Fancy weddings, how do I not love thee? Let me count the ways.
My husband and I recently celebrated our 31st anniversary. I stood for a few minutes in our living room, looking at the wedding certificate that hangs over the fireplace. In the Quaker tradition within which we were married, a couple is married by the signed witness of all present when the couple exchanged vows, which are incorporated into the wedding certificate.
It’s one of the traditions I appreciate about Quaker weddings, as it affirms the crucial role of a couple’s community in their marriage, right from the start.
Back in 1988, my husband and I entered the Meeting House together, also according to Quaker custom. Our wedding created no hierarchies among friendships, because I had no wedding attendants. I come from a long line of simple weddings — at $1,500, ours was the fanciest wedding among my four siblings. We had a live band and a caterer for the serve-yourself dinner on decorated picnic tables at Hoyt Park’s shelter. Yes, we experienced the whirl of activity that surrounds most weddings, but I did not say, as friends of mine did, that I was thankful when it was over. Nor was it just “my day.” My husband designed the program for the ceremony, and we jointly crafted a hymn about community that everyone sang.
I witness young friends’ terrible wedding dilemmas about whom to invite, as the price per plate turns their sit-down dinner places into expensive real estate. I hear about months of arguments, often with mothers, about how the day should proceed. I see years of vague royalty fantasies manifested in wedding-related courts, and wedding organizers instructing couples on who should do what, in what sequence. Many couples go into considerable debt for this day of festivities.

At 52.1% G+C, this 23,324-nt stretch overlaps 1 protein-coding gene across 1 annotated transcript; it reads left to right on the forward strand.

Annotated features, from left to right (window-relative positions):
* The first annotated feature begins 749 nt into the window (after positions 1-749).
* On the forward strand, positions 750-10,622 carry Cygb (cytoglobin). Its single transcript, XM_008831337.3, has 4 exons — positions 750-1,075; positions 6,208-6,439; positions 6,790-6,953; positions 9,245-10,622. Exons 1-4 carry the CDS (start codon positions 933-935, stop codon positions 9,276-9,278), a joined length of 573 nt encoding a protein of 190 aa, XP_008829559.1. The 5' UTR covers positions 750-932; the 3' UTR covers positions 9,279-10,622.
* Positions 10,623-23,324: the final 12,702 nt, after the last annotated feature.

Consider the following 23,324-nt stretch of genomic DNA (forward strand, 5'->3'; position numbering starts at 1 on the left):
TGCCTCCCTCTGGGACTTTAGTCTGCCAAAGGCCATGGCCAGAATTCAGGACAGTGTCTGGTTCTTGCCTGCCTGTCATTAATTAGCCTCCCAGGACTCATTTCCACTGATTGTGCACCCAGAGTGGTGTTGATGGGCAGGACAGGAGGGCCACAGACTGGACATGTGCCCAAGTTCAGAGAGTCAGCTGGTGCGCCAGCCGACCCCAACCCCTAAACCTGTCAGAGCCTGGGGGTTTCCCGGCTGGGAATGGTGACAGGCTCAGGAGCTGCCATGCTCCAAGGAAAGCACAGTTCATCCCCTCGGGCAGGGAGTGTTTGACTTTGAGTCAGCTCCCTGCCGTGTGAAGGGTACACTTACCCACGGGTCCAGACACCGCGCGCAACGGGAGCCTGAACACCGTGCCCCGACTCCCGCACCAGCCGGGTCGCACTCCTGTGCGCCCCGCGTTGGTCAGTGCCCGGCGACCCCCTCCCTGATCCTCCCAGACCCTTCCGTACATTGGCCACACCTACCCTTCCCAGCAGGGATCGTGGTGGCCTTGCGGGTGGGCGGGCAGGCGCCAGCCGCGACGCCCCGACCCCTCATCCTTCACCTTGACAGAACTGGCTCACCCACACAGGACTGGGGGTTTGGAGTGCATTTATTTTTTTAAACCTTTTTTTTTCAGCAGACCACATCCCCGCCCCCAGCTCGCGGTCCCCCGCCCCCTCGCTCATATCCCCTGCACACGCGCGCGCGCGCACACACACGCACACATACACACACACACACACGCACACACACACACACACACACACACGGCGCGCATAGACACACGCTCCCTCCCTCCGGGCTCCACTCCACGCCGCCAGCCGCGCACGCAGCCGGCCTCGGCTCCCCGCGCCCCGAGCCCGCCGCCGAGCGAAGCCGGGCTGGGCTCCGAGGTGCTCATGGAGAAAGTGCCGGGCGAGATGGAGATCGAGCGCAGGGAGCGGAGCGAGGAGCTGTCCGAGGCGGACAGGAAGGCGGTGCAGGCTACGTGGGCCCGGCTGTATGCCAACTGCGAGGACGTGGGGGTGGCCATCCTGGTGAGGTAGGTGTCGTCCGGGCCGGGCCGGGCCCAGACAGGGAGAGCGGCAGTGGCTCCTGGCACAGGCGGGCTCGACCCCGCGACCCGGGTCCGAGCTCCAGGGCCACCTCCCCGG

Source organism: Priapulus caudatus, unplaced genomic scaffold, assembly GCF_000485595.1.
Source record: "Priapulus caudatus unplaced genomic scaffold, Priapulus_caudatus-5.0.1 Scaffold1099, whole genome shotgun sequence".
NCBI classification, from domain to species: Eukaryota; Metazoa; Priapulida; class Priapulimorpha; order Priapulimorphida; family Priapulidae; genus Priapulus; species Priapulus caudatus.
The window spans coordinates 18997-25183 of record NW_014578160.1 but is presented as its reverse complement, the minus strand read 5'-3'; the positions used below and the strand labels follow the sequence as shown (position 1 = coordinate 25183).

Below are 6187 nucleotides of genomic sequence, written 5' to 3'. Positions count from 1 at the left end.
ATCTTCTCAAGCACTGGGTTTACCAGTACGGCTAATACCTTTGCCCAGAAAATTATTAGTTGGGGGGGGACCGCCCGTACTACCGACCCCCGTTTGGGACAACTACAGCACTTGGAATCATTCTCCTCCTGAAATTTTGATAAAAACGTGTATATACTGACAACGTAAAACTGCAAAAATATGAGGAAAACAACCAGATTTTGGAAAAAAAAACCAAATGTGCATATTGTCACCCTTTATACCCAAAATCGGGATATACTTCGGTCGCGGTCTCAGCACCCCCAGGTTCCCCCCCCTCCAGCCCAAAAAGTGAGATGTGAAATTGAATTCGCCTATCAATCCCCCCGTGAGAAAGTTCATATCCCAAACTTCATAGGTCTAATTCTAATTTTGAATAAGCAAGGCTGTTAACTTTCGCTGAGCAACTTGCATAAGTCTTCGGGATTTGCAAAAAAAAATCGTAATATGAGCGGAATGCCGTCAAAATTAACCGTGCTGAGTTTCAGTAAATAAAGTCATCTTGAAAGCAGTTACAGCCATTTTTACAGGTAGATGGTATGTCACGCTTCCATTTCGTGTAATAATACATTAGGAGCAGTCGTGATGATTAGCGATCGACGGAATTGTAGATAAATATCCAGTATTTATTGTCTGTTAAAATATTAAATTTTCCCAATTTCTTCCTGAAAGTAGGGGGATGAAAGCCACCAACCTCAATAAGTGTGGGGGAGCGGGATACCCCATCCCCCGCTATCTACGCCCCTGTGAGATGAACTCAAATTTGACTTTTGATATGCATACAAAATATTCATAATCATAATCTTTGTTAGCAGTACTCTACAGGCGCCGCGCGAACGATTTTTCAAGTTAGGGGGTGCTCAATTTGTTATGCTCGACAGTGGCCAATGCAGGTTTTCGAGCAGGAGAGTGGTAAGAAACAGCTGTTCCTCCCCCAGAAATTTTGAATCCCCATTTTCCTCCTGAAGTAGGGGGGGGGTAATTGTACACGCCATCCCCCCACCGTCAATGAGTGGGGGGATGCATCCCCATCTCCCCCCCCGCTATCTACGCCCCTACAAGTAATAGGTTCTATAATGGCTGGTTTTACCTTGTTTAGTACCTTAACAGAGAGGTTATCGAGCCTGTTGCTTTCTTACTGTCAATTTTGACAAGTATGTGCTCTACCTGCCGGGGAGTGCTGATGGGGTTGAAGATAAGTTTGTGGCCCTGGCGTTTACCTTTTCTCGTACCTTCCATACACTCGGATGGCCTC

But my biggest frustrations with fancy weddings go beyond the cost, the frenzy and the hunts for dresses. My greater objection is that sometimes they seem to affirm the value of narcissism over steadiness, of performance over simple commitment. At fancy weddings, I’m always hoping for a whiff of inelegant attachment and to find evidence of concern for others.
I most love weddings whose traditions reflect a community that prepares couples for, and will later support them through, life’s predictable and unpredictable challenges. Certainly, two people attempting to merge two sets of expectations, preferences and approaches to problem-solving will generate friction. Sometimes, as the ego-affirming delights of romance segue into daily problem-solving, one partner or another feels the loss of spark keenly enough to look elsewhere. Sometimes, long buried feelings steer fundamental changes in marriage. Sometimes, life traumas afflict couples. It’s comforting to know that there’s a community committed to supporting couples through those hard times.
Cultures address the challenges of solidifying marriage in many ways. More often than not, church, synagogue,or mosque has undergirded marriage. But in our decreasingly religious society, where do couples find that outside reinforcement and support? Whatever form it takes, I am always grateful for the weddings I attend where couples place realism over fantasy, friendship over ceremony, community over individual romance and glory. I’m happiest where my secret toast for a couple isn’t, “may you pay off the cost for this event within five years,” but instead, "may your community support you all of your lives.”
Margaret Krome of Madison writes a semimonthly column for The Capital Times. She is policy program director for the Michael Fields Agricultural Institute.
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